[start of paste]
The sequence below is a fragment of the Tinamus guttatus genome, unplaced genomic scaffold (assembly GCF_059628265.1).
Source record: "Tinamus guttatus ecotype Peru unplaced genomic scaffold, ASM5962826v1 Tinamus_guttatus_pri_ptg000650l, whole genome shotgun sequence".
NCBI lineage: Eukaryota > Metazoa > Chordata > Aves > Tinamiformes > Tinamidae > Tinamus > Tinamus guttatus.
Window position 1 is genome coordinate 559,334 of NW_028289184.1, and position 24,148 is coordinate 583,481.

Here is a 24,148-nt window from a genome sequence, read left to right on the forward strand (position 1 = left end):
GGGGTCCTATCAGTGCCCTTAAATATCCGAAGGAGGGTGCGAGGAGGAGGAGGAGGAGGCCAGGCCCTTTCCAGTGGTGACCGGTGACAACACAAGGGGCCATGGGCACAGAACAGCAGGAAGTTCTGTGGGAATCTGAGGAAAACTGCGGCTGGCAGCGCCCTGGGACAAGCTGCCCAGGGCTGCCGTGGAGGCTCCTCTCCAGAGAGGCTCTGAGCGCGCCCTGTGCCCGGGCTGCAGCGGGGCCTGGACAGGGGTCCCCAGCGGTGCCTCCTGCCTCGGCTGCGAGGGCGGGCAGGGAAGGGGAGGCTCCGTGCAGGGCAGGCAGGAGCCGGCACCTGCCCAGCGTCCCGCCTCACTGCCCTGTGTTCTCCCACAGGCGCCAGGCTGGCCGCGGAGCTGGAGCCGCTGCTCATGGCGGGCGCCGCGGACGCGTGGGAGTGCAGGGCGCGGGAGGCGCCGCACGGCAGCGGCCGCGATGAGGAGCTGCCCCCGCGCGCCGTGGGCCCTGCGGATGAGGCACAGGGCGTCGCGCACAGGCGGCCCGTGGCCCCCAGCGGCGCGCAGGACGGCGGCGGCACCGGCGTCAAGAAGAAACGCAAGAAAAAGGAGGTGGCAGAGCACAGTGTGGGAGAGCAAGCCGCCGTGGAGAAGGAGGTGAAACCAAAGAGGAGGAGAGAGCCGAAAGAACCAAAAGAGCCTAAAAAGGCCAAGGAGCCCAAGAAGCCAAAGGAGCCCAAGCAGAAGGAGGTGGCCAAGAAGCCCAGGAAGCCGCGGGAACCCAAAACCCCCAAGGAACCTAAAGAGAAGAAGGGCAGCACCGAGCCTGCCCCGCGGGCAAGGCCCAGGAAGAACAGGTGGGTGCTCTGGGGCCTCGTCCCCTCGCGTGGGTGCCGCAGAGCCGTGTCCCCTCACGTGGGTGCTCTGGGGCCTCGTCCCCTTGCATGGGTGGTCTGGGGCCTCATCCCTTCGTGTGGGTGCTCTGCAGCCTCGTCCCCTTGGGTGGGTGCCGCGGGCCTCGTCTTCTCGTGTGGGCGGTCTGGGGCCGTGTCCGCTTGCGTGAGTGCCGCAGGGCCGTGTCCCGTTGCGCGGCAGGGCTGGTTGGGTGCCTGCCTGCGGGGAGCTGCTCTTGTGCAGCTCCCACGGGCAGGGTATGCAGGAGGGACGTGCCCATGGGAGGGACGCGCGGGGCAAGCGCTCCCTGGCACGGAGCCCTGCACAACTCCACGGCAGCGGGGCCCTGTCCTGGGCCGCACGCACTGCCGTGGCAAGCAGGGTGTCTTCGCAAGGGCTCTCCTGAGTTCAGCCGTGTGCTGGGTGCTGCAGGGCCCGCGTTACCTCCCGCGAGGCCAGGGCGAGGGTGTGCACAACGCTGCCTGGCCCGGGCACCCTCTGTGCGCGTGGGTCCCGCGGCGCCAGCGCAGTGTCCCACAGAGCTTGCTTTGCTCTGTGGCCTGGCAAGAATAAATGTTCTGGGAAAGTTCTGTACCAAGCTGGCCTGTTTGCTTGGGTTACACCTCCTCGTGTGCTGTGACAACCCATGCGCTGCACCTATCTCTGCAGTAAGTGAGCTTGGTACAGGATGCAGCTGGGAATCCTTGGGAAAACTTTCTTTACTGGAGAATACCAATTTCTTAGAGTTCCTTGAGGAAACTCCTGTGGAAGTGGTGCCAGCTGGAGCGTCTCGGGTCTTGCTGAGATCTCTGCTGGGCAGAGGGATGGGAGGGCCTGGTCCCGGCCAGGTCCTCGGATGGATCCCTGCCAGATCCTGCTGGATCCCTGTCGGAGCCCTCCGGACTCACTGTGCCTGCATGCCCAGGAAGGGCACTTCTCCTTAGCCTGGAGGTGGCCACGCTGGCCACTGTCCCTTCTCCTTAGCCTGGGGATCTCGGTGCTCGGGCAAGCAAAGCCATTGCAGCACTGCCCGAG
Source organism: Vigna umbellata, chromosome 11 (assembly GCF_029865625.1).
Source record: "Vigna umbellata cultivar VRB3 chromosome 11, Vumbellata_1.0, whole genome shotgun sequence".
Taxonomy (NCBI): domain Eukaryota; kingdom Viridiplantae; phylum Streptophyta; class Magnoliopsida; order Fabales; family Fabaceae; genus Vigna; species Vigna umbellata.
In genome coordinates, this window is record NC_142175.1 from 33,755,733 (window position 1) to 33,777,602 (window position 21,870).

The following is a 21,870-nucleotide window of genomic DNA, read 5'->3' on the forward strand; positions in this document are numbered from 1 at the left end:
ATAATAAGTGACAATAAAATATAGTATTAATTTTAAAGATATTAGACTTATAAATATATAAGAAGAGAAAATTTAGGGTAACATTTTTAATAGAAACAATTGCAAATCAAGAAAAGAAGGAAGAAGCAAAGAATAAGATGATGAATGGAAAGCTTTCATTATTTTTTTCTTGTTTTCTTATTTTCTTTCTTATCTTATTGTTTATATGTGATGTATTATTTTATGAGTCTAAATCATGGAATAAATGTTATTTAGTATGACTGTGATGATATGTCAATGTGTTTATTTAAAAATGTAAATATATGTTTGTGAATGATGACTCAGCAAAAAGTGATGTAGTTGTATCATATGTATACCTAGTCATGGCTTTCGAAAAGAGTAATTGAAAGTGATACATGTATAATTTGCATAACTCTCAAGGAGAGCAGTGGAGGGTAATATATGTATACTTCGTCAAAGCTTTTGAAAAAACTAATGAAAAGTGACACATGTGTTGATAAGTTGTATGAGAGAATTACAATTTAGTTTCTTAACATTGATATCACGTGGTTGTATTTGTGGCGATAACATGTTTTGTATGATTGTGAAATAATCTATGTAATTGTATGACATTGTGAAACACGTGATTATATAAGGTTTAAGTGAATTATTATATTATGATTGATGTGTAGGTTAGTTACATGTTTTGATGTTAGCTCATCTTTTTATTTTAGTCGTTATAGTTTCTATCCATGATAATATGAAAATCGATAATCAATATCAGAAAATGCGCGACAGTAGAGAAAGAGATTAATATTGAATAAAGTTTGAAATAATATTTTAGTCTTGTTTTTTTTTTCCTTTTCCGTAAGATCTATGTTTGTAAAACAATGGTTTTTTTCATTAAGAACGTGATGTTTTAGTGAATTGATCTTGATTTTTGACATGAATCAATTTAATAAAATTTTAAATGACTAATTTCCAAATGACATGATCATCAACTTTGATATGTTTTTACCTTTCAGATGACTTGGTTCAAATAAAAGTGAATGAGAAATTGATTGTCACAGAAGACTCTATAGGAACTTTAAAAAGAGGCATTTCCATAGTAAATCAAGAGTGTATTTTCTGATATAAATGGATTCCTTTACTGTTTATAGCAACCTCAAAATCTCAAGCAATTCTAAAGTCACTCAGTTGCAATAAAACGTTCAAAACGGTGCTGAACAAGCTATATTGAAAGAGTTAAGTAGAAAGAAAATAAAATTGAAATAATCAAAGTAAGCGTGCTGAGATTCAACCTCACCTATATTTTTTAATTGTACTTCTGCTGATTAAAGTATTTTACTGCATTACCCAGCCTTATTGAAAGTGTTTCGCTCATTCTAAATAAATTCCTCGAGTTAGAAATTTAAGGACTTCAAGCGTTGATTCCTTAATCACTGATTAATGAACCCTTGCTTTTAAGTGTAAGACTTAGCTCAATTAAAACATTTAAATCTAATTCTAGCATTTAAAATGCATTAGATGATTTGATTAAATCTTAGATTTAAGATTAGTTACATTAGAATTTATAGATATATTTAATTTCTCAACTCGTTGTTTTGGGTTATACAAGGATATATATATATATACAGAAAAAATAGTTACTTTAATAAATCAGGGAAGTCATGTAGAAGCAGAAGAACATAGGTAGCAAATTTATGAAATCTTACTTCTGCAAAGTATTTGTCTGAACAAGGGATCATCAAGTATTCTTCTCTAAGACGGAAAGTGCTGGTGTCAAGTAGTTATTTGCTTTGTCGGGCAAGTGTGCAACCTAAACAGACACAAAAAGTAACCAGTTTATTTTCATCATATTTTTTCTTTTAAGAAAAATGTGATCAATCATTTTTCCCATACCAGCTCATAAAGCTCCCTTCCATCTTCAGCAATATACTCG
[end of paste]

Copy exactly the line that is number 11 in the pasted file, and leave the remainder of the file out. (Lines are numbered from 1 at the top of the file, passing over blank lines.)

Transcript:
The following is a 21,870-nucleotide window of genomic DNA, read 5'->3' on the forward strand; positions in this document are numbered from 1 at the left end: